Life in the Shadows

Recent photo of the ellipsis mound group. Courtesy of the Kentunhe Hill/Ellipsis Mound Group Regional Historical Site. (You may also notice the tracks from Curly Dowd’s four-wheeler, even though he’s not supposed to ride it in the historic area.)


Curly Dowd says that while deer hunting last week he shot at a buck with a pair of men’s underwear — boxers with the Milwaukee Brewers logo — wrapped around its antlers. He cannot imagine a scenario in which such a thing could happen.

Nippy Keene says perhaps the deer walked through a yard and ventured too close to a clothesline, and does Curly know that deer are not in season?

Curly says, “Oops.”

Ethel Mayberry reports that her husband is a Brewers fan but he hasn’t worn underwear since the airline lost their luggage on the honeymoon. Thanks for the information, Ethel.

Hiawatha Stump says her cousin, who lives on the east side of Castor, wears boxers with baseball logos on them. She says he has six clotheslines, one for each division, and that he hangs his boxers to reflect the current standings. She’s not a baseball fan but the neighbors find it handy when they want to know who’s in first place and it’s laundry day, and she also has some cucumbers to give away.

Each day I cycle to the far end of Castor and back, a total of 20 miles, and I have come to this conclusion: nothing is more perfectly designed to torture a man than a bicycle seat.

“Except a woman,” adds Wilson Hahn.

Musty Groves says he can’t wait for jacket weather.

Edwina Dulcet says she is appalled by the recent obituary in which Otto Hopp described the deceased as a “plump, pleasant lady who never did harm, and never did much good either, that I can tell.” According to her, Hopp should remember that he’s writing about someone’s loved one. When Hopp’s mother died, he referred to her as a “meddling, persnickety woman who didn’t have enough of her own business to keep her out of everyone else’s.” At least he’s fair.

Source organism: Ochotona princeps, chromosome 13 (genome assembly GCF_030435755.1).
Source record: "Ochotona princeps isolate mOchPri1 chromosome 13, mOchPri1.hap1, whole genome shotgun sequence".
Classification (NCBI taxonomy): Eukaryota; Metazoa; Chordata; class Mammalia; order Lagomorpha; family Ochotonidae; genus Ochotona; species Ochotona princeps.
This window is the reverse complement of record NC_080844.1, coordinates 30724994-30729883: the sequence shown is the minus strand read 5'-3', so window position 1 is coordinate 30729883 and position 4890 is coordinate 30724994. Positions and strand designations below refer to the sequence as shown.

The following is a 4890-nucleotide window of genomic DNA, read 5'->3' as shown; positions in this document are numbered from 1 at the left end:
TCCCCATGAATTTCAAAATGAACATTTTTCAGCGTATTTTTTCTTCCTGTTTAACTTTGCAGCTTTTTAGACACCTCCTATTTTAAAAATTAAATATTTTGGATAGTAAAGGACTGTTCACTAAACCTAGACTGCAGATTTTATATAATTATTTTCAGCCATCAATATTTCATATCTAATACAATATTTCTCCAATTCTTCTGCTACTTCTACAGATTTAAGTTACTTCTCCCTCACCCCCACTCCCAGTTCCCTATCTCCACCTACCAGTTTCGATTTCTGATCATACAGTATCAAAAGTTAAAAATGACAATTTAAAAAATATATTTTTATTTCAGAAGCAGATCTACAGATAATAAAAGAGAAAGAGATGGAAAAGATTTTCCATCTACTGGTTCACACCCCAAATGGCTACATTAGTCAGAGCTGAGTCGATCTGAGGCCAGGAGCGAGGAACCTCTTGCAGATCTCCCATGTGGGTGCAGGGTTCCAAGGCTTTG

Few towns have as many bats as Sycamore Shadows. No town has fewer insects. Most bugs hang around on bushes once dusk comes, at least the ones with any sense.

While preparing for a garage sale, Carbina Hastings found several long hairs on her late husband’s clothing, including three in a leg of his flannel pajamas, and wants to know if anyone remembers seeing Mr. Hastings in the company of a redhead. Mr. Hastings died in 1984, so the woman would be at least 80 years old now. What are you planning to do if you find her, Carbina, put a scarlet letter on her catheter bag?

Henry Sucket caught a blue crawdad in the creek and has it in a bucket at his shop for anyone who wants to see it.

Cleb Bowman saw the crawdad and says it looks like Hank soaked it in food coloring, “It’s nothing but a [expletive deleted] marketing ploy to get folks to the [expletive deleted] store,” Bowman says. “Everyone knows [expletive deleted] Sucket overbought gum [expletive deleted] drops and has been trying to sell them before they expire.”

Crawdad fraud is a serious charge, Cleb, and you’d better have your facts straight before you toss accusations.

(Send feedback or questions about Sycamore Shadows to or via mail at P.O. Box 326, East Liverpool, Ohio 43920. Visit for information on the 2017 Sycamore Shadows Yearbook. )